Indie Roundup invites you to relive the last seven days and look forward to the near future in the ever-diverse indie film world.
Deals. A big buzz title at Toronto was the most notable deal of the week. Aaron Schneider's Get Low, starring Bill Murray, Robert Duvall, Sissy Spacek, and Lucas Black, sold to Sony Pictures Classics for distribution in North America, according to our friends at indieWIRE. Scott Weinberg called it "an excellent little dramatic piece that's awash in humanity, warmth, insight, and wit." Details on several other deals that were made, all related to the Toronto fest, can be found at indieWIRE.
Online / On-Demand Viewing. Even less-publicized fest films are getting out into circulation. Hailing from Chile, Scrambled Beer (Malta Con Huevo) premiered at SXSW in 2008, and is now available for free streaming exclusively at Babelgum. It's described as "a delirious black comedy and bizarre story about two friends named Vladimir and George who move in together and begin to see reality differently. Vladimir lives a supernatural tale of time travel, while Jorge grows obsessed and embarks on a twisted adventure." In other words, possibly the perfect movie for the beginning of fall.
Fests. My favorite festival ever, Fantastic Fest, starts tomorrow night. Unfortunately, I'll only be able to pop in over the weekend to savor a small taste of the cinematic banquet that will be served over the next seven days. Look for much more coverage right here at Cinematical.
Actors in period costume, multiple shots of rum, and foreign cities -- all after the jump!
Indie Weekend Box Office. The true story of a doomed 19th Century romance drew the biggest crowds last weekend. Jane Campion's Bright Star took in $9,984 per screen at 19 locations, according to Box Office Mojo, surely heartening all those who treasure the poetry of John Keats. His romance with Fanny Brawne is reenacted by Ben Whishaw and Abbie Cornish. In her review, our own Jen Yamato, herself a very fine poet, explained: "What unfolds is less a by-the-numbers examination of the artist, who died a pauper at the age of 25 before any of his poetry was truly appreciated, and more a tribute to the power of the well-documented love that Keats and Brawne shared ... Campion conceivably adopted this method, resulting in a film that feels like a living thing, even if its elements are fairly restrained."
From the title, 35 Shots of Rum sounds like my kind of movie; it trailed Bright Star by only a few hundred dollars in per-screen average, though it opened at just one theater. It is not, however, a boozy flick about knocking down a few adult beverages on a Friday night. Rather, the latest from director Claire Denis "focuses on an all-black Paris community of friends, relations, former and current lovers and colleagues," says Jeffrey M. Anderson, an astute observer of the human condition. "Denis never explains any of these relationships outright; sometimes she plants little seeds of knowledge and other times we just follow dreamily, hooked on glances and exchanges rather than facts. ... She's more about the acceptance of everyday moments than she is about achieving goals."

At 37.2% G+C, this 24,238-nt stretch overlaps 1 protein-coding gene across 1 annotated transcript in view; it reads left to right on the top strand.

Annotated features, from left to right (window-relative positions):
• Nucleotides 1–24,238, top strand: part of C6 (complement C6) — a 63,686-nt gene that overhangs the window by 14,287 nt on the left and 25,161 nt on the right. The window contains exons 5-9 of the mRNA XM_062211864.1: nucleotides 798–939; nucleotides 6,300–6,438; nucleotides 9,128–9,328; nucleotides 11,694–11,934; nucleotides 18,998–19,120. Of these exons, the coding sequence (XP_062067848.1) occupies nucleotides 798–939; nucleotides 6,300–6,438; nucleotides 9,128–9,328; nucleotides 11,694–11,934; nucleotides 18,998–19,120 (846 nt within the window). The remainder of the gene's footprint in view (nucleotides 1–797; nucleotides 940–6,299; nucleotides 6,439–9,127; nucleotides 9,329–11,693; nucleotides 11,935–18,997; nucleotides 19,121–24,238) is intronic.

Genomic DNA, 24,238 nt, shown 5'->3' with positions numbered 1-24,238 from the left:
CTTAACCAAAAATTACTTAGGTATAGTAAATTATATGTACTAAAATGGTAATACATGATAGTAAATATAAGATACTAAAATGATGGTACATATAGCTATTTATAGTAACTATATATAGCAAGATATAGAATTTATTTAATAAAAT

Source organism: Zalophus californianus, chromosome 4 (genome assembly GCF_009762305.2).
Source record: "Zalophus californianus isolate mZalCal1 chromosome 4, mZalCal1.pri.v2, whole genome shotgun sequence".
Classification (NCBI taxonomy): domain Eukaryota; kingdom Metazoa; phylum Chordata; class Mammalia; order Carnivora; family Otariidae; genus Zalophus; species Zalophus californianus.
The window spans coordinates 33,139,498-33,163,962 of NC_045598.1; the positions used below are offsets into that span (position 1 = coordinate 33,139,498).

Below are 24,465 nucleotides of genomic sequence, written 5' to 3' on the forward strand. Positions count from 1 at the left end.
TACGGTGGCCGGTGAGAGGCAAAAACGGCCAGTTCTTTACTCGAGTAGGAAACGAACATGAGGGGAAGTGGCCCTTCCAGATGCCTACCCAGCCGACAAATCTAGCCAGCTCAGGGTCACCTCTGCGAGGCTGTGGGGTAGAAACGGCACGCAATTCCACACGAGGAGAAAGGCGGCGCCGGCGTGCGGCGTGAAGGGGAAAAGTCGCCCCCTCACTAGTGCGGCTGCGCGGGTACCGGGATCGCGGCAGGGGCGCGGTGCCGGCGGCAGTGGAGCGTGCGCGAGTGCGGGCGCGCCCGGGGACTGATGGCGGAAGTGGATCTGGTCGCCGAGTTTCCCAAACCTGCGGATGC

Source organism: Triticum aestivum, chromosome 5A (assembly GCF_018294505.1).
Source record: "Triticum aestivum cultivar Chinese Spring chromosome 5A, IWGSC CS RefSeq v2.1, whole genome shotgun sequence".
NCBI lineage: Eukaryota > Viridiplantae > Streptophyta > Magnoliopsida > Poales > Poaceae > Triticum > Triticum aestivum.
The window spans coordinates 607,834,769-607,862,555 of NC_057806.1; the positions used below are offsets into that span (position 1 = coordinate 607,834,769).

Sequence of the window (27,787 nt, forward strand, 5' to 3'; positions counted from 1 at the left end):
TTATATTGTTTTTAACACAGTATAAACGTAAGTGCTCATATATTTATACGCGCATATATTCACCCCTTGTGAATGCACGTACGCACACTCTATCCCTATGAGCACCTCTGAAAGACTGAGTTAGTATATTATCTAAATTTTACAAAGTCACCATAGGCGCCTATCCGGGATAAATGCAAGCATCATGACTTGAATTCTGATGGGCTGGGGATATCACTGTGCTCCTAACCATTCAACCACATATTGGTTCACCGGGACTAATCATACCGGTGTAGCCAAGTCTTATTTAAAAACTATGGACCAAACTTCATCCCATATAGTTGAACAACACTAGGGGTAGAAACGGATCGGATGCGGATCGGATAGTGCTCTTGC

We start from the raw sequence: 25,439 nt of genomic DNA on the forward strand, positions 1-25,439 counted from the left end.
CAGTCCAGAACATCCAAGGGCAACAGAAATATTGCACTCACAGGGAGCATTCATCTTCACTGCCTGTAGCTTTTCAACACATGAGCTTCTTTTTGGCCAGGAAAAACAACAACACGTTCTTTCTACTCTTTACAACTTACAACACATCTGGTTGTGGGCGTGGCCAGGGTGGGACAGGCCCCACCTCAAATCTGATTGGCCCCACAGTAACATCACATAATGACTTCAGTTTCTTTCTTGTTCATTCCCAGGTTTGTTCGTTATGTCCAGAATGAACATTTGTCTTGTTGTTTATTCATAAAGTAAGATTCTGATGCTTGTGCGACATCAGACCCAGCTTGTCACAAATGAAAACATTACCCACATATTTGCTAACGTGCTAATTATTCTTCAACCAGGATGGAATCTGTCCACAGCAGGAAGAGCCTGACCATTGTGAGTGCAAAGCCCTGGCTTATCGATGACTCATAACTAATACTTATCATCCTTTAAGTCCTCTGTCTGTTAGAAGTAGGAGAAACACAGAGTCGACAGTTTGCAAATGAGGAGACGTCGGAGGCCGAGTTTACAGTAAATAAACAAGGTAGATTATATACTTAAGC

Also opening at one theater, Teza made a very bankable $8,908. Writer/director Haile Gerima "ambitiously attempts to put his native country's tragic recent history into context," Fionnuala Halligan wrote in her Screen International review. The film "follows an Ethiopian intellectual through exile in Germany and return to his home village during the turbulent early years of the Marxist regime. Taking place over three decades, this may be modestly-budgeted but it is also handsome, intelligent and watchable."
A decent number of people felt continental, traveling cinematically to Paris, written and directed by Cedric Klapisch. Eric D. Snider described it as "a sort of love letter to that city, a series of vignettes about loosely connected characters who wander into each other's lives. Juliette Binoche is probably the most recognizable member of the large ensemble cast." Opening on six screens, Paris averaged $7,753 per engagement.
Ladies and gentlemen, I wish someone would tell me how John Malkovich keeps getting cast in romantic movies. What is it about him that screams out lust and love? (I am, of course, extremely jealous, and wish to know his secret for, uh, professional purposes.) Disgrace is his latest romance, and it made $4,205 per screen at three theaters. Malkovich plays a professor in South Africa who is having an affair with a mixed-race student and gets caught up in post-apartheid politics. Ella Taylor of The Village Voice isolates the actor's appeal: "Dour, detached, and oozing general contempt, the professor of literature who runs afoul of post-apartheid South Africa in Australian director Steve Jacobs's Disgrace might have been written for John Malkovich." She also refers to his "languid creepiness." Ah, now I understand: Being John Malkovich is not always a good thing.